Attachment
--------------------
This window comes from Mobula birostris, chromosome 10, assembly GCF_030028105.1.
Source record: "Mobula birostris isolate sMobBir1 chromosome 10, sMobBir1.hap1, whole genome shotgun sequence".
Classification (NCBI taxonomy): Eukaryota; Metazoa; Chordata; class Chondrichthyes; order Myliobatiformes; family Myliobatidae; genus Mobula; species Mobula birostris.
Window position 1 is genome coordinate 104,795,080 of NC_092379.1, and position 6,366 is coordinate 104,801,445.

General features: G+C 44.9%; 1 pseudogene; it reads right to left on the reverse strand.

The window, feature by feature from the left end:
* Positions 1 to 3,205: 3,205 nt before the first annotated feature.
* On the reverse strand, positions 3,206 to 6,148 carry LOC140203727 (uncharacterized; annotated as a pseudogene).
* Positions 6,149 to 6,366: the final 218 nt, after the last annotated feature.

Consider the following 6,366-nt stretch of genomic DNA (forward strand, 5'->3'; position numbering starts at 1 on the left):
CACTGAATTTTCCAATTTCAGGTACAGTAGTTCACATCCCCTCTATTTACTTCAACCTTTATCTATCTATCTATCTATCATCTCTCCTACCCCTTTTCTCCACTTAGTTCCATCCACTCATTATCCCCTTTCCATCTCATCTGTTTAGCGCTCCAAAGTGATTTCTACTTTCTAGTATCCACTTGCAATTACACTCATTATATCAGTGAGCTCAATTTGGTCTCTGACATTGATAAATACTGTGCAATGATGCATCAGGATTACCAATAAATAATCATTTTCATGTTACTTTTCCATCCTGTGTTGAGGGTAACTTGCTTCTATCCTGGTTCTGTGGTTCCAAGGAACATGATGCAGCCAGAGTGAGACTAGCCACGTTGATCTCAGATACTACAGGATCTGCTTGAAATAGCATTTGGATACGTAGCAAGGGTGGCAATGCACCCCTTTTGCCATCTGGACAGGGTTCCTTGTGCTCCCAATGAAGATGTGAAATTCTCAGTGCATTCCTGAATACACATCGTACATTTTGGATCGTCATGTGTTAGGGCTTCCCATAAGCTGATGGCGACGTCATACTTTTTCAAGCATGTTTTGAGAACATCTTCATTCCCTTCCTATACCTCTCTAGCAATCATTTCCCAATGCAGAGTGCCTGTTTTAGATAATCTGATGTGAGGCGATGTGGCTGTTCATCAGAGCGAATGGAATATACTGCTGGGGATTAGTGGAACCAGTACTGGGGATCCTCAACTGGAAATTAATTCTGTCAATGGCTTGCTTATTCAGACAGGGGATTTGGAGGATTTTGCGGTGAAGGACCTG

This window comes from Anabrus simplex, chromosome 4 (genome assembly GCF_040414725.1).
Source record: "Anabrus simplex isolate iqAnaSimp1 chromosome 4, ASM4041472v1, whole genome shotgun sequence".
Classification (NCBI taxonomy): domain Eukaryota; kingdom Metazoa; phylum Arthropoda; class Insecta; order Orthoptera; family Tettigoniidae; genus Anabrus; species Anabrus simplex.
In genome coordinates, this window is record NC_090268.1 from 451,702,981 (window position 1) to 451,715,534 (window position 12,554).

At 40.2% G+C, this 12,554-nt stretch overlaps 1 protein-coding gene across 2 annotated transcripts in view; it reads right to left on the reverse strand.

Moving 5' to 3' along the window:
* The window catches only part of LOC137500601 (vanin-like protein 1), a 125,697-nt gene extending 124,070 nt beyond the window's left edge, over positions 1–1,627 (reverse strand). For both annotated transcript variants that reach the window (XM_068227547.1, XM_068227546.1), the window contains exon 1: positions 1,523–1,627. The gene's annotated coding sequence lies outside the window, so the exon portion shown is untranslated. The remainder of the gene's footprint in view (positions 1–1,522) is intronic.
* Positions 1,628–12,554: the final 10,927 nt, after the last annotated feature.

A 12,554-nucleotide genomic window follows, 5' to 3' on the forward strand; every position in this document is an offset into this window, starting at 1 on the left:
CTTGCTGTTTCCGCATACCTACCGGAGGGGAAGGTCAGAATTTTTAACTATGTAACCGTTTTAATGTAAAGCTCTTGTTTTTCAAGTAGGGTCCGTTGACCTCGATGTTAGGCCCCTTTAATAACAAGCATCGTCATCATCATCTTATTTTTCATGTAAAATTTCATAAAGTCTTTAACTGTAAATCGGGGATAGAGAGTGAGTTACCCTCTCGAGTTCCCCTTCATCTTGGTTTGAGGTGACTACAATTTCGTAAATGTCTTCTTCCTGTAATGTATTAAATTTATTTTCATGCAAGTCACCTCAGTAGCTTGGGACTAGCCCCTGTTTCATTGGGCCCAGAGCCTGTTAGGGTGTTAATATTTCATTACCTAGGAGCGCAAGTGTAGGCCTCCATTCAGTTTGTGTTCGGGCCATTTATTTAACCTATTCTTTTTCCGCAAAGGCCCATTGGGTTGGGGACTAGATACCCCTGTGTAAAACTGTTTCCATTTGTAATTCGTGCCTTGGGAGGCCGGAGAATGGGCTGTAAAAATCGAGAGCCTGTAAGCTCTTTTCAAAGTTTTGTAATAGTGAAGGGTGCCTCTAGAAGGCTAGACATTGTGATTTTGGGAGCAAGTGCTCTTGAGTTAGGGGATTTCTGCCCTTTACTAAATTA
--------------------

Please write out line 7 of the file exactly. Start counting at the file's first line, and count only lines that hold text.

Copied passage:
* Positions 1 to 3,205: 3,205 nt before the first annotated feature.